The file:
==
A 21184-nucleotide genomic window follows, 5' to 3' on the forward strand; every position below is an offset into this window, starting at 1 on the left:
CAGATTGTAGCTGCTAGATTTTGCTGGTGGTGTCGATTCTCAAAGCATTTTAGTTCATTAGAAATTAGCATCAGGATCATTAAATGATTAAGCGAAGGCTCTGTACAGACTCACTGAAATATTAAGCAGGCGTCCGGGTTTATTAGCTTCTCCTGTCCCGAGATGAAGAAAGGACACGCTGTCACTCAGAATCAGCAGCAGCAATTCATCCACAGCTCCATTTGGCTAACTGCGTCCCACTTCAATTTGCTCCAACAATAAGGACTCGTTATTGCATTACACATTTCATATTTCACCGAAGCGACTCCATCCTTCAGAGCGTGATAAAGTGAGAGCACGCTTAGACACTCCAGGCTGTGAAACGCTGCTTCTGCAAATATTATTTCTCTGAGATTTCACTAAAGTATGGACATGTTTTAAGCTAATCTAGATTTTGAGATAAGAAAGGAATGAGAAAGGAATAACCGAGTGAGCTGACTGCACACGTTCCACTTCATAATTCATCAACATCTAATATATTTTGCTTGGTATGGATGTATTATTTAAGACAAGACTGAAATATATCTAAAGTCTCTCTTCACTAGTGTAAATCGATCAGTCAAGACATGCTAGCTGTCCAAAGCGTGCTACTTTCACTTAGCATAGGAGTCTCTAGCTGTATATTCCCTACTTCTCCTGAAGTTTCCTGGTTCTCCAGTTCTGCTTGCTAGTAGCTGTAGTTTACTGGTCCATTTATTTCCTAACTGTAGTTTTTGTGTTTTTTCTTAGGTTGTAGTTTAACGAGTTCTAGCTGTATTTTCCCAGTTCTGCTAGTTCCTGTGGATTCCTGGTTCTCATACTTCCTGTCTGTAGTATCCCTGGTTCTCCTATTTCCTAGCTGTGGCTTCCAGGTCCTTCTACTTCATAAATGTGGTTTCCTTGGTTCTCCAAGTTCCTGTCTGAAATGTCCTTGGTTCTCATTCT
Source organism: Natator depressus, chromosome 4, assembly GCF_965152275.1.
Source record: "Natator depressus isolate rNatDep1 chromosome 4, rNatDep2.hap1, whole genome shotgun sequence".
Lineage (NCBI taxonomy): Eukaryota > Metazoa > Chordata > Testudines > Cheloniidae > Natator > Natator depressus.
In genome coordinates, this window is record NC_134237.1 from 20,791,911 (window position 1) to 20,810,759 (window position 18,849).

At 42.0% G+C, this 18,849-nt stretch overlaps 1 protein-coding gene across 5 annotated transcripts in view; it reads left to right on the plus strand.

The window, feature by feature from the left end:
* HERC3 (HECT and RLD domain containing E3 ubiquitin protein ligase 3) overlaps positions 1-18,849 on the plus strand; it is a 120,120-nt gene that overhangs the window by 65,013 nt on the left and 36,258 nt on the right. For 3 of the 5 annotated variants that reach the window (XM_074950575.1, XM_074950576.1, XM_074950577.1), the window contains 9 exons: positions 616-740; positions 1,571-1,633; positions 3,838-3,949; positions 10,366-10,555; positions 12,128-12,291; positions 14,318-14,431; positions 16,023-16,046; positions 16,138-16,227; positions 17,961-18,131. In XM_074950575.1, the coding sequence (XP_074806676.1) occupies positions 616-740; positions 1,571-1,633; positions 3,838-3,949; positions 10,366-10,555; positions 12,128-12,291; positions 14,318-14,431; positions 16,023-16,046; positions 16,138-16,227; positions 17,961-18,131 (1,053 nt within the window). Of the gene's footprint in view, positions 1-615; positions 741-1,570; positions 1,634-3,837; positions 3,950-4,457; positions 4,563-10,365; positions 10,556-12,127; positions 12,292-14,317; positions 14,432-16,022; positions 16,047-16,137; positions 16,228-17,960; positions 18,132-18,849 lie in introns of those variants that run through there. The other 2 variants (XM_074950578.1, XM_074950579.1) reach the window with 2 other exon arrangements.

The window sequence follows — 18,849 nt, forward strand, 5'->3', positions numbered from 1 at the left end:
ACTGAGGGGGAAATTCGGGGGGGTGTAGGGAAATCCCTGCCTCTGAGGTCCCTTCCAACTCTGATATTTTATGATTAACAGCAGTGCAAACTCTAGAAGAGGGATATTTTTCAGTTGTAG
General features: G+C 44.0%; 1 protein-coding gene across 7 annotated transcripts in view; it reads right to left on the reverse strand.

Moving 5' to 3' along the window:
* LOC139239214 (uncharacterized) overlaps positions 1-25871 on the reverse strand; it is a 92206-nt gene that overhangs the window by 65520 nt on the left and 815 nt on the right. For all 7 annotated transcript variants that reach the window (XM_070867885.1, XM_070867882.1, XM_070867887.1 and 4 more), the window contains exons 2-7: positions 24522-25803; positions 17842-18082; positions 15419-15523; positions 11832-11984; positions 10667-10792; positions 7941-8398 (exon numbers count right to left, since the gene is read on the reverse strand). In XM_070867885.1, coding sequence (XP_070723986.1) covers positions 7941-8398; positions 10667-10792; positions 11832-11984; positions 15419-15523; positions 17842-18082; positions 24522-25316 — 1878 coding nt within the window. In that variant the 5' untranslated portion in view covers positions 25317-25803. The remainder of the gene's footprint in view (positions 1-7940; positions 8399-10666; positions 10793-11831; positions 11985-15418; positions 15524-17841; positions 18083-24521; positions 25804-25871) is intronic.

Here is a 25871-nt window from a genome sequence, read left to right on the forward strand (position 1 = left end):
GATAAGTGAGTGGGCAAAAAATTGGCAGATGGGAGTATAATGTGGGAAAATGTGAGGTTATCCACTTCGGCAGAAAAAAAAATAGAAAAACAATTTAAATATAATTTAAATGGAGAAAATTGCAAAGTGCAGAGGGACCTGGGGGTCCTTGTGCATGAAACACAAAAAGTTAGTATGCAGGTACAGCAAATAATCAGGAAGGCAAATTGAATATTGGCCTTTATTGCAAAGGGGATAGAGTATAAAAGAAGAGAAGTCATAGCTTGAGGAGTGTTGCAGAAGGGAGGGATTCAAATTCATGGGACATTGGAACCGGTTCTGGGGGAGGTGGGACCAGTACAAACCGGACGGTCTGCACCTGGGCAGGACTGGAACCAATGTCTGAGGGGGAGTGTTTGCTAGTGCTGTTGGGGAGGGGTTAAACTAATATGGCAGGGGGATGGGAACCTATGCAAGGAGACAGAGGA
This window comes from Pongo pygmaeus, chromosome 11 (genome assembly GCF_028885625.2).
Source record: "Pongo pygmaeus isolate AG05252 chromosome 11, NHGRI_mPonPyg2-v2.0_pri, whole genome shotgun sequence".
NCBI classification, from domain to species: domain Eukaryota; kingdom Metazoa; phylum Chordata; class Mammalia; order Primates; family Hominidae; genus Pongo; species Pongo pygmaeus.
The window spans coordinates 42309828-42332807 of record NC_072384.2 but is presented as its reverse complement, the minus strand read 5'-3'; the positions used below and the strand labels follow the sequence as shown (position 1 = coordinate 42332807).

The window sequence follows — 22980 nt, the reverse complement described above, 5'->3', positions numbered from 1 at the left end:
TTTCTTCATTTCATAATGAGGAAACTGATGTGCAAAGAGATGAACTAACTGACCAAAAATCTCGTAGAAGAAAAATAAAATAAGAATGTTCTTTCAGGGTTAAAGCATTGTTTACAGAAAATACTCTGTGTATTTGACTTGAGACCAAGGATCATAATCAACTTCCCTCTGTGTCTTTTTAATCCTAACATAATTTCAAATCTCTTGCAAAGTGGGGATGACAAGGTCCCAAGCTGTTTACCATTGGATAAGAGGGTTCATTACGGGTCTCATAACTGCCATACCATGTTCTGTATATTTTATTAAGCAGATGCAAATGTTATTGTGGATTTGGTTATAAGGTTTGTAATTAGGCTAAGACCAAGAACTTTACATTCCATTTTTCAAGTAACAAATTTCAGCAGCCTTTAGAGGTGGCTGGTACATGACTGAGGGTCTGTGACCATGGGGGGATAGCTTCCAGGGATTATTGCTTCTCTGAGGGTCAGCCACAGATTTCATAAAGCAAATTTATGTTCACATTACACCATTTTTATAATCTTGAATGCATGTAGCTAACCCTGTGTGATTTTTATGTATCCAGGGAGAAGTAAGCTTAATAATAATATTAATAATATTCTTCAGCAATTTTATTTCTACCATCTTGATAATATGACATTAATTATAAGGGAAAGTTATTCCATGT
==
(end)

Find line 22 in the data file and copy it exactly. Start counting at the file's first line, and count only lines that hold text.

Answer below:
TTTCTTCATTTCATAATGAGGAAACTGATGTGCAAAGAGATGAACTAACTGACCAAAAATCTCGTAGAAGAAAAATAAAATAAGAATGTTCTTTCAGGGTTAAAGCATTGTTTACAGAAAATACTCTGTGTATTTGACTTGAGACCAAGGATCATAATCAACTTCCCTCTGTGTCTTTTTAATCCTAACATAATTTCAAATCTCTTGCAAAGTGGGGATGACAAGGTCCCAAGCTGTTTACCATTGGATAAGAGGGTTCATTACGGGTCTCATAACTGCCATACCATGTTCTGTATATTTTATTAAGCAGATGCAAATGTTATTGTGGATTTGGTTATAAGGTTTGTAATTAGGCTAAGACCAAGAACTTTACATTCCATTTTTCAAGTAACAAATTTCAGCAGCCTTTAGAGGTGGCTGGTACATGACTGAGGGTCTGTGACCATGGGGGGATAGCTTCCAGGGATTATTGCTTCTCTGAGGGTCAGCCACAGATTTCATAAAGCAAATTTATGTTCACATTACACCATTTTTATAATCTTGAATGCATGTAGCTAACCCTGTGTGATTTTTATGTATCCAGGGAGAAGTAAGCTTAATAATAATATTAATAATATTCTTCAGCAATTTTATTTCTACCATCTTGATAATATGACATTAATTATAAGGGAAAGTTATTCCATGT